Fortress Information Security attended the Interservice/Industry Training, Simulation and Education Conference (I/ITSEC) Nov. 28 through Dec. 2 in Orlando, where industry leaders discussed accelerating change by transforming training.

I/ITSEC is organized and sponsored by the National Training & Simulation Association (NTSA), which promotes international and interdisciplinary cooperation in modeling and simulation (M&S), training, education, analysis, and related disciplines. The NTSA is an affiliate subsidiary of the National Defense Industrial Association (NDIA), therefore, I/ITSEC also emphasizes themes related to defense and security.

“It’s not just about transforming the training criteria or the training materials,” said Andrea Schaumann, director of federal programs and partnerships at Fortress, “but also the development of training tools and enhanced modality of delivery, and then hardening the environment to protect the data.”

The Multi-Faceted Challenges of the DoD’s Training Environment

The complex nature of the military’s live, distributed training model presents a risk because it isn’t isolated within a simulator — it’s integrated with online DoD networks. The security of the data moving through those networks is critical.

“The same cyber issues we’re tracking in the real-world environment are relevant to providing safe training environments that don’t insert vulnerabilities and potentially become the next battlespace,” Schaumann said. 

Those issues include leveraging the value of investments while keeping up with a rapidly changing landscape, the evaluation and protection of legacy systems as well as new acquisitions of both hardware and software, and ensuring that basic cyber hygiene controls are implemented across both. 

There are multiple challenges presented by the training environment: the protection of assets such as aircraft and understanding exactly what components are going into those assets; costly investments in simulators that need constant upgrading and may be intermittently disconnected and reconnected to the whole ecosystem; and ensuring the software deployed in these environments is being vetted for vulnerabilities. 

Hardware and software bills of materials (HBOM/SBOM) provide the means to break down and document those components to provide greater visibility into the supply chain, which in turn means a greater understanding of where vulnerabilities may lurk and how to mitigate them.

“You want to understand, if something goes wrong, how you recover as quickly as possible with as little downtime as possible, with as little risk as possible. Nobody wants to be inexorably linked to a breach, particularly if there’s safety involved,” Schaumann said. “Having that holistic view of the cyber supply chain risk management ecosystem and how all of those parts coexist within the training components is critical to recovery.”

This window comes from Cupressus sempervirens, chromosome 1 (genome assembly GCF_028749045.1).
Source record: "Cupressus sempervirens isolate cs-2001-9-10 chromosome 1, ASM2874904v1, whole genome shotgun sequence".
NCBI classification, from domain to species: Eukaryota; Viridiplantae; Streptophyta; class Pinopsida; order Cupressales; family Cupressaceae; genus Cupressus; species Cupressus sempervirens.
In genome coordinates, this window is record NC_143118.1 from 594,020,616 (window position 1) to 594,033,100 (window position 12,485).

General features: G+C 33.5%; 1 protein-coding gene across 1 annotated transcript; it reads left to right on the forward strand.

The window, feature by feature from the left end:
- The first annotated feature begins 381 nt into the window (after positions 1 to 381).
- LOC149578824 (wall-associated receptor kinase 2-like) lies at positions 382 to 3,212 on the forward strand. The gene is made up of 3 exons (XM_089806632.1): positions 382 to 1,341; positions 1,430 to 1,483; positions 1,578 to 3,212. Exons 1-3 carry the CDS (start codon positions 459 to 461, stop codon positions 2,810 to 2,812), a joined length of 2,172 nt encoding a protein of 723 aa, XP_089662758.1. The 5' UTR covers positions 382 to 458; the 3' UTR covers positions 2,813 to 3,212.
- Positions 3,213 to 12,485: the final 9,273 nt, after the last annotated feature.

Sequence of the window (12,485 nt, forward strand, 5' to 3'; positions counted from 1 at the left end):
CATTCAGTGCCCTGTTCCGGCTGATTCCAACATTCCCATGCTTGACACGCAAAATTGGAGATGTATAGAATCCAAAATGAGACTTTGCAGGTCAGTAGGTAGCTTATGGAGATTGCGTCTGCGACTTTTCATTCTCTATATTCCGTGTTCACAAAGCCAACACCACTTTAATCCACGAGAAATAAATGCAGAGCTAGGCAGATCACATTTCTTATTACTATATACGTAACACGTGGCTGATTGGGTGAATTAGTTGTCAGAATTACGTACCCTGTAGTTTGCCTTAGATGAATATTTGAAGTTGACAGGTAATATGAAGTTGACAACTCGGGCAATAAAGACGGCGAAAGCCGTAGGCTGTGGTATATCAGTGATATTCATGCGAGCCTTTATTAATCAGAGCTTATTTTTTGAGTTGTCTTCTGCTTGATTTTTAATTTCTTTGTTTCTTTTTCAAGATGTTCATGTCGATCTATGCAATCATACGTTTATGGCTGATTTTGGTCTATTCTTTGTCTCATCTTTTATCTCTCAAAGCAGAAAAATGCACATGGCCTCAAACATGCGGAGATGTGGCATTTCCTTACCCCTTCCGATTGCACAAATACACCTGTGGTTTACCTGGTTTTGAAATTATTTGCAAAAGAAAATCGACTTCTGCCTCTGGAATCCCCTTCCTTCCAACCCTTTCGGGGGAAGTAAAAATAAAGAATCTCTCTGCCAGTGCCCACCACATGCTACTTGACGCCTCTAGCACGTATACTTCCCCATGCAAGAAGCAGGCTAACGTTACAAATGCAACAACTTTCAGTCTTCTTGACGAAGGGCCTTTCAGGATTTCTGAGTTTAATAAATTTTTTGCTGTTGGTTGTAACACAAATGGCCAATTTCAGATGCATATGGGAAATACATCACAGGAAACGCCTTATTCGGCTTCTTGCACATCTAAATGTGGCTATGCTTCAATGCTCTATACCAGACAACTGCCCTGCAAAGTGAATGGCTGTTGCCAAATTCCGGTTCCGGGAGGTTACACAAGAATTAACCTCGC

I/ITSEC – An Opportunity to Educate

Fortress provides the tools and expertise to help defense organizations and the defense industrial base conduct hardware and software assessments, develop HBOMS and SBOMs, and understand how that information can be applied holistically to protect their supply chain. Educating both public and private entities on the cyber risk factors inherent to the DoD environment is key.

“Almost all of the conversations I’ve had this week have hinged on education first and then application of the tools second,” said Schaumann. “If you don’t fully understand what the requirements are, what you’re looking at, where the vulnerabilities exist, then you don’t know what the appropriate solutions are without over-hardening the environment and making it more difficult to function.”

Attending conferences like I/ITSEC provide the opportunity to speak with attendees directly about the unique challenges their organizations face and how we can build custom solutions to those challenges.

“We are really proud that we can build custom solutions, but what that means is a lot of times there are custom questions,” said Schaumann. “We like to have those conversations one-on-one so we can really build something meaningful and valuable to the customer.”

Listen to Andrea Schaumann’s appearances on the Defense and Aerospace podcast during I/ITSEC here:

Nov 30, 2022 - Cyber Report [Nov 30, 22] Andrea Schaumann's ITSEC Update & Justin Sherman on Russia Top Hacking Unit 'GRU 26165' - Defense & Aerospace Report (

Dec 1, 2022 - Defense & Aerospace Daily Podcast [Dec 01, 22] Defending Taiwan & IITSEC Takeaways - Defense & Aerospace Report (